Recovery gives you every thing Crystal Meth promised ….
Walk down Hollywood Boulevard on any given night and you’lll realize the streets are alive with lost souls. People wandering aimlessly… talking or should I say fighting with themselves. I see their vacant stares but I doubt they see me… they are souls for which death will come … but who knows when? Others are unconscious on the street; they are not sleeping… they are comatose in puddles of urine and trash. This is where they collapsed and will remain for days. Welcome to end stage crystal meth use.
Does every crystal meth story end homeless on the street? No… and you wouldn’t believe me if I swore it did. Addiction is like being in an elevator… sure you can ride it to the basement … but you can get off on any floor you choose!
I think we’re all tired of war stories and warnings about drugs and alcohol. Hell, if I had believed any of it I could have saved myself 30 years of addiction and grief. Reality is this… people are going to do whatever they want and no amount of warning will stop them. It is the reality of having free will.
Currently,meth addiction is one of the biggest concerns facing the LGBT community in the United States. For a variety of reasons unique to the gay community, crystal meth puts the health and well-being of these individuals at great risk.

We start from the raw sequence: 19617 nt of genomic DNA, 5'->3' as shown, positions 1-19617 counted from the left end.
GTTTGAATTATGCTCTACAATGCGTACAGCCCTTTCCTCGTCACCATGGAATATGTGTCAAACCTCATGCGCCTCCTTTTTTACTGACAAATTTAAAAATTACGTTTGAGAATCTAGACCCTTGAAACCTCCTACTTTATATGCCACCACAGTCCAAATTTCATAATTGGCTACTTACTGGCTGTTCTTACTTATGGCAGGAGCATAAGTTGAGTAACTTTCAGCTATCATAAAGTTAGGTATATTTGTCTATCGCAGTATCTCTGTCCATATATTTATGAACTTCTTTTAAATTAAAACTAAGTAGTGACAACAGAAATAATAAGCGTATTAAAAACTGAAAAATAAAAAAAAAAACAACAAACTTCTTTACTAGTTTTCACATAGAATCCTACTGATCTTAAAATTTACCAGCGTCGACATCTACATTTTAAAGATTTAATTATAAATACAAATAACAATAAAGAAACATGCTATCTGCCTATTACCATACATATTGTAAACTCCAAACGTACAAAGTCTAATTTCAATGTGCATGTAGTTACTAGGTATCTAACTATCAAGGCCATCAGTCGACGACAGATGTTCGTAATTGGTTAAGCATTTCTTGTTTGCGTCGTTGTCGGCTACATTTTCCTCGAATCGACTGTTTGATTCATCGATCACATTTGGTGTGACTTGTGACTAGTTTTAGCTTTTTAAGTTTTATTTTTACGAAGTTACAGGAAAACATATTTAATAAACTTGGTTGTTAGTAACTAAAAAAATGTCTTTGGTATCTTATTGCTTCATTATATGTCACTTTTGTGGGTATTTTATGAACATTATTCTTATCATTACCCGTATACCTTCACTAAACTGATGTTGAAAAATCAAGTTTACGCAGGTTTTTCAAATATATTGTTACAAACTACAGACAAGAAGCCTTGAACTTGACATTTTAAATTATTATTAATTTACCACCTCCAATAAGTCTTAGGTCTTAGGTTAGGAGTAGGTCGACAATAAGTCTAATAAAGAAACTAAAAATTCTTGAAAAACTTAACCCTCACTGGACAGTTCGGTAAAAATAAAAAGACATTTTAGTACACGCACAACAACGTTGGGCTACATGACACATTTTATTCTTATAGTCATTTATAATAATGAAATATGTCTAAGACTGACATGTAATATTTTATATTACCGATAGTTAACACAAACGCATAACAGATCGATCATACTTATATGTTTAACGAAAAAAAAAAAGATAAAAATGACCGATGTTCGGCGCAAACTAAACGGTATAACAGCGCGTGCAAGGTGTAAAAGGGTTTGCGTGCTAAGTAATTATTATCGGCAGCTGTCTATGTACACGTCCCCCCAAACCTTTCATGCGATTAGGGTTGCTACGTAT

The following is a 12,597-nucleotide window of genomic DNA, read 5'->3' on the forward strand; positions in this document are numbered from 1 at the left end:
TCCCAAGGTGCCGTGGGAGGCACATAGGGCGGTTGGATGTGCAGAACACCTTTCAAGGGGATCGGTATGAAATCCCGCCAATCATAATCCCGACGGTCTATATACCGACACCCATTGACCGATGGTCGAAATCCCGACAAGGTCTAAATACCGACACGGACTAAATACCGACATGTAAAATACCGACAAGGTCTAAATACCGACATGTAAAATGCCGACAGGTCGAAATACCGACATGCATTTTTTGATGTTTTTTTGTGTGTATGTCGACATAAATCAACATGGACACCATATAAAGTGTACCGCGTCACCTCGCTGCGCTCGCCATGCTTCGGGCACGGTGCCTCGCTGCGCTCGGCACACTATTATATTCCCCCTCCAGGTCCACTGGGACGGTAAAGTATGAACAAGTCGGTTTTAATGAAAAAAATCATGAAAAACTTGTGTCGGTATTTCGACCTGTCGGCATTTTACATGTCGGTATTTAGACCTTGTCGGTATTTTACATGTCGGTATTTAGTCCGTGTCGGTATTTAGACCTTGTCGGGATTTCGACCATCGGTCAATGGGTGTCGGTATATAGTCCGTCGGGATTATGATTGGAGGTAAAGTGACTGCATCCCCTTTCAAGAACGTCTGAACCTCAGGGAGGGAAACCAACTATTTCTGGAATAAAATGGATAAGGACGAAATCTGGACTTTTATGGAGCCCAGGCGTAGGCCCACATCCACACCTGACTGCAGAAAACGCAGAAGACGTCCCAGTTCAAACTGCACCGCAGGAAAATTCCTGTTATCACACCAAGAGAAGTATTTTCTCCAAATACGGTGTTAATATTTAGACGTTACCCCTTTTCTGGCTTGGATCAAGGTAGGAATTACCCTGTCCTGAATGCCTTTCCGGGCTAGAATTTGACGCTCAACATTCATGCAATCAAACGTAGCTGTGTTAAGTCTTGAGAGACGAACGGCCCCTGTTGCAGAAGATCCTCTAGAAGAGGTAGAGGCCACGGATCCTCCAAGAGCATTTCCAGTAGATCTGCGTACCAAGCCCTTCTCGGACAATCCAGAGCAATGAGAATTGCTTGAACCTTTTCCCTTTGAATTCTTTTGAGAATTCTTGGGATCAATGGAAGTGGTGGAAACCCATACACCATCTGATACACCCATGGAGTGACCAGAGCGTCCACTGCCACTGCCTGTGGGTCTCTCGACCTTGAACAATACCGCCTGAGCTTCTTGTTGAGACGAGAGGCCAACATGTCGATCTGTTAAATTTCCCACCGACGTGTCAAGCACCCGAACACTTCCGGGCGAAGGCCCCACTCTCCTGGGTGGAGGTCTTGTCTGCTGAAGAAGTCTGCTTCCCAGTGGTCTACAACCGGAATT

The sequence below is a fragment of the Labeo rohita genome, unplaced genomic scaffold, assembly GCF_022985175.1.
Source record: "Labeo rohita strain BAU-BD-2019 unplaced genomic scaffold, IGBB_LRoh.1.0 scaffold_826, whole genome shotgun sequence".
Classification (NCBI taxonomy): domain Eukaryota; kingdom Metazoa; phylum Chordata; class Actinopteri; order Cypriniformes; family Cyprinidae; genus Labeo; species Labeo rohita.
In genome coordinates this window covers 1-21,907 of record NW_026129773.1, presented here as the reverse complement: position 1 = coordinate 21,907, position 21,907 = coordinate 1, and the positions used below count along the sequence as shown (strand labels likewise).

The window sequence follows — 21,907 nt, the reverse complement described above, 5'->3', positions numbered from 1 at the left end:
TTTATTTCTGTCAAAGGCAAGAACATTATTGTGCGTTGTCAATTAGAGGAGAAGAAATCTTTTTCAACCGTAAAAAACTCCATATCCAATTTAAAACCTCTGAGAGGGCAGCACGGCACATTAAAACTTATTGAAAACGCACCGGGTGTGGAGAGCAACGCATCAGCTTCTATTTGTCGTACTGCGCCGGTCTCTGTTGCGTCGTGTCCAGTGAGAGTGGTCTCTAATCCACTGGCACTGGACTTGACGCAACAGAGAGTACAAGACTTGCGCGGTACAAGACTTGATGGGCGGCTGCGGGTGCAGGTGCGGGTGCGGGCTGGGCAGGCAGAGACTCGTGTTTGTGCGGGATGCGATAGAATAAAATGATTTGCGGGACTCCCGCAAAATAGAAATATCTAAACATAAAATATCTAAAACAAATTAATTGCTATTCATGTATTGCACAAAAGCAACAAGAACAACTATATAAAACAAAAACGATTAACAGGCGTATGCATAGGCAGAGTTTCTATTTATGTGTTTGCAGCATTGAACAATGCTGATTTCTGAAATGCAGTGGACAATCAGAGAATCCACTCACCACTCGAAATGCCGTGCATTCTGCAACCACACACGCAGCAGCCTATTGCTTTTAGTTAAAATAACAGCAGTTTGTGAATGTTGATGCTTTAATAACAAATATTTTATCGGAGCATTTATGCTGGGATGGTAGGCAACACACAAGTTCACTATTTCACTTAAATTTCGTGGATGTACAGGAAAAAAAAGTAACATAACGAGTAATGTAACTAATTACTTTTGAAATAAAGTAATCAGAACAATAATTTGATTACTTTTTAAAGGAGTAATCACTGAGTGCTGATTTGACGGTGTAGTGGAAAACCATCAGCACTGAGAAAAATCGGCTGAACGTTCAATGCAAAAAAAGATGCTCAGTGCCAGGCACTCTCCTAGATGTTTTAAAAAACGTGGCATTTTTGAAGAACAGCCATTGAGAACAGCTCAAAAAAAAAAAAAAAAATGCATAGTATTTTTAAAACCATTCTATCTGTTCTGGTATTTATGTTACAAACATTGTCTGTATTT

Partying, especially involving young gay men, is a common component of the gay lifestyle in many communities. In big cities and small towns, gay men party for long hours at clubs devoted to their lifestyle. Crystal meth comes into play because of the euphoric effects of the drug. Crystal meth produces high levels of energy and increases one’s libido significantly and that is why it is so popular among the partying sub-culture.
The problem (again, especially as it pertains to gay men) is that there are some high-risk behaviors that can ensue as a result. Unprotected sex with multiple partners has seen a rise wherever there has been a co-occurring spike is crystal meth use. This can lead to transmission of the HIV/AIDS virus or Hepatitis -both of which are still extremely problematic in the gay community.
But meth is not a gay issue … it’s a mainstream issue that is wiping out huge segments of society. Straight guys in Kentucky trailer parks are cooking it up faster than truckers and housewives can use it. Reality sucks! No one is immune to a drug that can be manufactured from ingredients found at Wal-Mart…
Once someone who’s been addicted to meth goes through treatment, those who love and care for that person may breathe a sigh of relief. At last, you think, the nightmare is over and everything will get back to normal. The reality is that meth addiction is tough to get over. Even after treatment, which may go on for many months, there may be some residual insecurities and emotional difficulties that still need work. New skills may need to be learned, and there’s a whole lot of self-esteem and self-confidence rebuilding required. Still, reclaiming life after the ravages of meth addiction is possible.